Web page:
Im talking about the service which handles run conditions and the rest of the Android specific logic which is not tied to the UI itself.
It’s essentially intertwined with the ui code, as run conditions and the ui is in the same android code, not syncthing/go code.
That’s what i’m talking about. Creating an Android library repo governed by the syncthing project with said code. The benefit would be that all platform related issues(run conditions, starting the binary, powersaving quirks etc) can be handled in one place and the apps just use it and slap their UI on it.
Currently all such issues are handled in one place - the app/wrapper/GUI, which is one and the same thing. You want us to break away the GUI, keeping the rest in a library that others can “slap a GUI on”. Why? The hard engineering that would need to go into the library is the same as today, and the limitations in terms of contributions and releases the same. Is there an advantage in having random people slap GUIs on our work, getting a proliferation of different looking syncthing apps all providing identical functionality? I don’t see the problem this solves, at all.
So long story short, Syncthing-Fork for Android is just a hobby project with a different strategy what gets in and how quality assurance is done. It will never mine bitcoins, if you’re in doubt, use the Fdroid release.
“Mining bitcoins” must not be taken verbatim, you surely are aware of that - but maybe we distictively could and should take it verbatim?
Synthing is about valuable data, privacy, security and stuff. Now imagine some innocent (not malicious!!) code change that rips open a major security hole in the app undetected. This has happened way too often in many, many other projects, open and closed source. So this will open the doors wide for some malicious attacker that finds out before the good guys do and fix it, a classic zero day. And despite fdroid confirming the app contains no evil code they of course won’t be able to confirm the code is secure and cannot be easily penetrated.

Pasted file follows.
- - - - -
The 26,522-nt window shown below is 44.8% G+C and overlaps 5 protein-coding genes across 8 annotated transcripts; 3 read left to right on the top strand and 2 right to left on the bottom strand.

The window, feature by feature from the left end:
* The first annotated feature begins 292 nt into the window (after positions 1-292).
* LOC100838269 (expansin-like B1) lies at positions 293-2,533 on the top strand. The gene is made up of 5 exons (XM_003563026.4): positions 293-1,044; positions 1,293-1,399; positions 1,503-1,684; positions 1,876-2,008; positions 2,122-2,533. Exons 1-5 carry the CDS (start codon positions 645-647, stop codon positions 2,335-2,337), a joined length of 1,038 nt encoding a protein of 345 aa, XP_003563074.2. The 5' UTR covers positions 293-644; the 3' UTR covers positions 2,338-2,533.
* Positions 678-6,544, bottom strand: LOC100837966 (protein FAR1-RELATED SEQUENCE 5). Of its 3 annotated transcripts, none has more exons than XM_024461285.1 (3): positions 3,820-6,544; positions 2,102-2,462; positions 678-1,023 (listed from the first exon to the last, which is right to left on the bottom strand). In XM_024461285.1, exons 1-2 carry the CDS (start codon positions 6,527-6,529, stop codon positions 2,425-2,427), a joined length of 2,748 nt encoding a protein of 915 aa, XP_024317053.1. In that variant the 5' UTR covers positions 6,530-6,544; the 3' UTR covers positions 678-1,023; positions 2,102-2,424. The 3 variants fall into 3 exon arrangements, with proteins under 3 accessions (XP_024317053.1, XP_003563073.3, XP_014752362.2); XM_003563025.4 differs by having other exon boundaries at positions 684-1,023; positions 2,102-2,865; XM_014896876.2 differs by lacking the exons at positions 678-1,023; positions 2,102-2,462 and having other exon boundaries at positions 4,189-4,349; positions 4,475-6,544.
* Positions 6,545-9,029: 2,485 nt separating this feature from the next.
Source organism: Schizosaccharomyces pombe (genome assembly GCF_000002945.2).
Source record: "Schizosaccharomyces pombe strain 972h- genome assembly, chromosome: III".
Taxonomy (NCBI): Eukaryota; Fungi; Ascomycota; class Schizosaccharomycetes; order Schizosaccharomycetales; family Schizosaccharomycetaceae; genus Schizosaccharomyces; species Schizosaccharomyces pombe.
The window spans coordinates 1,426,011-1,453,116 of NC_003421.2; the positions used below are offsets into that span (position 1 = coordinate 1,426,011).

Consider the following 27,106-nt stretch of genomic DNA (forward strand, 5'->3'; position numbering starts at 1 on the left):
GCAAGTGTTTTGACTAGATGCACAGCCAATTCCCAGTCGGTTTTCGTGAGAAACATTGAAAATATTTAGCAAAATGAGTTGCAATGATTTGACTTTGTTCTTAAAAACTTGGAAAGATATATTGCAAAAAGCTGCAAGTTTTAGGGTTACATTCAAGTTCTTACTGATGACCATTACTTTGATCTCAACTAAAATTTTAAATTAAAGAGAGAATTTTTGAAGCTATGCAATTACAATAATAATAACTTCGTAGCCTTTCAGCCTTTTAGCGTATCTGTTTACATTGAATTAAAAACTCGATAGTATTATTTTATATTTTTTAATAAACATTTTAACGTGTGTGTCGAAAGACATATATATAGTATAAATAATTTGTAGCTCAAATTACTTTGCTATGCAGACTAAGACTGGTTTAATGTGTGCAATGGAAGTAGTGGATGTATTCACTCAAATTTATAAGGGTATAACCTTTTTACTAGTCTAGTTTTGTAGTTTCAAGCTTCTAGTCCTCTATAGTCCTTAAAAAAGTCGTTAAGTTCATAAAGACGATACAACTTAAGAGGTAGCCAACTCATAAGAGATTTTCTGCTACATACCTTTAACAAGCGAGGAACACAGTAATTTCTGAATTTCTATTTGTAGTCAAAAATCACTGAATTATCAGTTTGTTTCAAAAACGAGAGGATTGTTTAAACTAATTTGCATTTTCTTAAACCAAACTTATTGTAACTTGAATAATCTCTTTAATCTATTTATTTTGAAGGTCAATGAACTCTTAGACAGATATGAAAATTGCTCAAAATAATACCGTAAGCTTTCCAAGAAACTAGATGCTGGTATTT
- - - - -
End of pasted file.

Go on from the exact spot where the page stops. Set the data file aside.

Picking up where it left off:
The only thing that we could do to keep the risk for security breaches low(!) is to do proper reviews and thus IMHO we should not slaken on those reviews. And in fact this also includes seemingly minor issues like the consistent, self-expaining and typo-free naming of variables. Even this adds (or subtracts) to the quality of the code base. Imagine, projects like KDE even have rules that dictate the usage of tabs vs. spaces and that do ban trailing whitespace. And they have reason to do so. Sloppy handling of whitespace can negatively impact readability and could be a first faint hint on some missing painstakingness of a developer also in other aspects.
I know what I’m talking about, I’m in professional C++ development for over 25 years and this made me see lots of crappy and inferior code. Doing reviews is one of my (many) daily businesses, you get used to it and demanding improvements is not molesting the developers, it’s about commitment to the code base and quality. Reviews have a proven track of increasing the code quality, we should not let this chance pass up without reason.
Don’t get me wrong. I can understand your position, “it’s just a hobby fork made mainly for my personal needs and therefor it suffices” very well. Nevertheless I strongly second doing proper code reviews when giving an app to the public.
If someone likes to apply to the fork repository and take the security reviewer role I’d appreciate that. As I’ve nothing to do with the core code that sets the level of security as it handles the syncing and networking stuff, I suspect the wrapper’s responsibility is a bit lower. It has some attacker doors open for example regarding receivers and intents, I’m no expert on this but also found those security relevant glitches in official and the fork may also have some. Just trying to do my best at being cautious.
Hey, just saw https has been disabled in the official app since 0.10.18. (https://github.com/syncthing/syncthing-android/commit/1f82ec0fc6096d6694ae75ccaca5afcf09088581 ) Come on, instead of arguing about reviews merge Syncthing Forks solution which keeps https REST connection between the app and native if security is important.